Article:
Currently reading: Ford Escort XR3i Cabriolet, 16 May 1987 - Throwback Thursday
It's not often that a car is considered synonymous with a segment, but the Ford Escort XR3i Cabriolet became something of a representative of fast hatch convertibles
Autocar
News
3 mins read
31 March 2016

The market for convertibles in the UK changed a great deal during the late 1970s and early 1980s. At one time the choice of cars for enthusiasts of fresh-air driving was limited to purpose-designed British sports cars such as the MG Midget and Triumph Spitfire, plus a handful of foreign equivalents, including the Fiat 124 Spider.

Eventually those models were phased out and the role of the accessible sports car at the lower end of the market was taken over by the tin-topped, front-wheel-drive fast hatch. Competent and enjoyable as these were, however, the major manufacturers remained aware that there was still a market for the mass-produced soft-top – and took hacksaws to their fast hatches.

At the time that Autocar’s sister publication, Motor, assessed the Ford Escort XR3i Cabriolet in 1987, it was one of four drop-top hatches on the market, the others being the Peugeot 205, Vauxhall Astra and Volkswagen Golf. Motor pointed out that the Escort suited its conversion best, because “its folding roof has more of a boot to sit on because of its donor’s notched-hatchback design, and with the hood up the heavy rear pillars, which hide the folding mechanism, are less conspicuous”.

Ford relied on the expertise of German company Karmann to produce the Escort Cabriolet. “The result is impressive,” said Motor, “but then, at £10,546 – a premium of more than £2100 compared with the XR3i hard-top – it should be”.

To counteract the absence of a solid roof, the Escort had an additional box section along the length of its sills and a strengthening rollover hoop spanning the body width. “Ford is happy enough with the car’s rigidity to give it the same taut suspension settings as the normal XR3i,” explained Motor.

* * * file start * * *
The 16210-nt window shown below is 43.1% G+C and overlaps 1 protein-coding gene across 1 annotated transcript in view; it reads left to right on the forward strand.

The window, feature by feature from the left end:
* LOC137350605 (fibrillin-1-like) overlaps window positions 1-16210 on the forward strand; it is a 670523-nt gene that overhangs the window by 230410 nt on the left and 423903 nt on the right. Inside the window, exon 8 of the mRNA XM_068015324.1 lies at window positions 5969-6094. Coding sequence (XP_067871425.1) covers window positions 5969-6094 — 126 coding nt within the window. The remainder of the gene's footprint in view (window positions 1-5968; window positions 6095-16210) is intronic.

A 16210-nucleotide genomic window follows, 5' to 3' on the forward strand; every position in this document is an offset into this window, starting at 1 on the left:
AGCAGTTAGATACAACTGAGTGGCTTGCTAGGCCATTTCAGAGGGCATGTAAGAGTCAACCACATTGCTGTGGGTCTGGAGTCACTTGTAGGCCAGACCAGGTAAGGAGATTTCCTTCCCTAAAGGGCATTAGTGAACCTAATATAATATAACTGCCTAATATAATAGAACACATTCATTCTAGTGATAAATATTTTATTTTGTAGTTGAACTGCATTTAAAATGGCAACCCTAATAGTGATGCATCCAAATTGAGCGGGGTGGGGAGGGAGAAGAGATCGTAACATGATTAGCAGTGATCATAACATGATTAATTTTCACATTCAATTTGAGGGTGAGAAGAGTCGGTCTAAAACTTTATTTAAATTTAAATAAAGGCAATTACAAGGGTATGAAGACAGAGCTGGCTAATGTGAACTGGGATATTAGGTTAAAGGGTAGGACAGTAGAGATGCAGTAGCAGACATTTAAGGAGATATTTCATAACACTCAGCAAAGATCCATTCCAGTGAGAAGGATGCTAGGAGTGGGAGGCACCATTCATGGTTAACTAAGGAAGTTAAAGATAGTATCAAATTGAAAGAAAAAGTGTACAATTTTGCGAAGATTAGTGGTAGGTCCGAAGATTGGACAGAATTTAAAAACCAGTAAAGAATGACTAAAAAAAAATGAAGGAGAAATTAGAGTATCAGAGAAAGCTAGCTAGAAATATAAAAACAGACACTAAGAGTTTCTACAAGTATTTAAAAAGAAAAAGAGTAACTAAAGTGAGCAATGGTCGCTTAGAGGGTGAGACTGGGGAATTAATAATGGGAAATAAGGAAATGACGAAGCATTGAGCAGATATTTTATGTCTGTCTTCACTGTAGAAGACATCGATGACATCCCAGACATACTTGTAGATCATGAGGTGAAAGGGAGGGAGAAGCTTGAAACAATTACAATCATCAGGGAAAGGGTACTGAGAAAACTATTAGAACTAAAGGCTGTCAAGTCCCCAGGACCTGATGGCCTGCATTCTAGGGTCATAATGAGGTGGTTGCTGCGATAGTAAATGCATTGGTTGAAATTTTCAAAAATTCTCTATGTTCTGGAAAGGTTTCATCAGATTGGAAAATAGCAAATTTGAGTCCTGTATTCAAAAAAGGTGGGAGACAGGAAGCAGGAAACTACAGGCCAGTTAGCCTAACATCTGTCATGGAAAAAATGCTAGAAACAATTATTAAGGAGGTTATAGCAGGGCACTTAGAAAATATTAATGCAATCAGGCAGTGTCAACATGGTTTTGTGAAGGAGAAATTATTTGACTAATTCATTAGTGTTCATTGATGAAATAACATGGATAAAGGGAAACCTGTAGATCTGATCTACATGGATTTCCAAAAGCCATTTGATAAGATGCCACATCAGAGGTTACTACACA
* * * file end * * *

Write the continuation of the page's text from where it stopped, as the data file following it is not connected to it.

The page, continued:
“At low speeds the car copes well with rough roads and when pressing on does not deteriorate greatly. If anything, some crispness in handling response has been traded for the ride’s suppleness and the car can feel a little short of damping control at the front on occasion. Handling is stable and predictable; cornering grip is strong, but the XR3i lacks the steering sharpness of the 205.”

The 1597cc CVH engine was carried over from the regular XR3i, with peak outputs of 104bhp at 6000rpm and 102lb ft at 4800rpm. Predictably, the convertible’s extra mass meant that its 0-60mph time of 9.8sec was 0.5sec slower than that of the hatch, albeit broadly on a par with its drop-top rivals.

The multi-layer canvas roof was held in place by two catches and was easy to lower and erect. “From the outside, the hood actually looks like a hard-top,” reckoned Motor. “Noise levels inevitably rise when the steel roof of a car is replaced by folding canvas, but the XR3i’s is particularly well fitted. At 70mph, with the hood up, there is only the faintest rustle of wind noise. Wind buffeting is only moderate at the legal speed limit.”

Motor concluded: “The XR3i’s conversion to soft-top is successful. In isolation, the Escort XR3i Cabriolet seems expensive, but the price is competitive with other fast hatch convertibles. What is certain is that, every year, more than one in five buyers consider it worth the 25% premium over the standard car. And on a hot, sunny day, no one could argue with them.”

Previous Throwback Thursdays

28 December 1895 - Early British car exports

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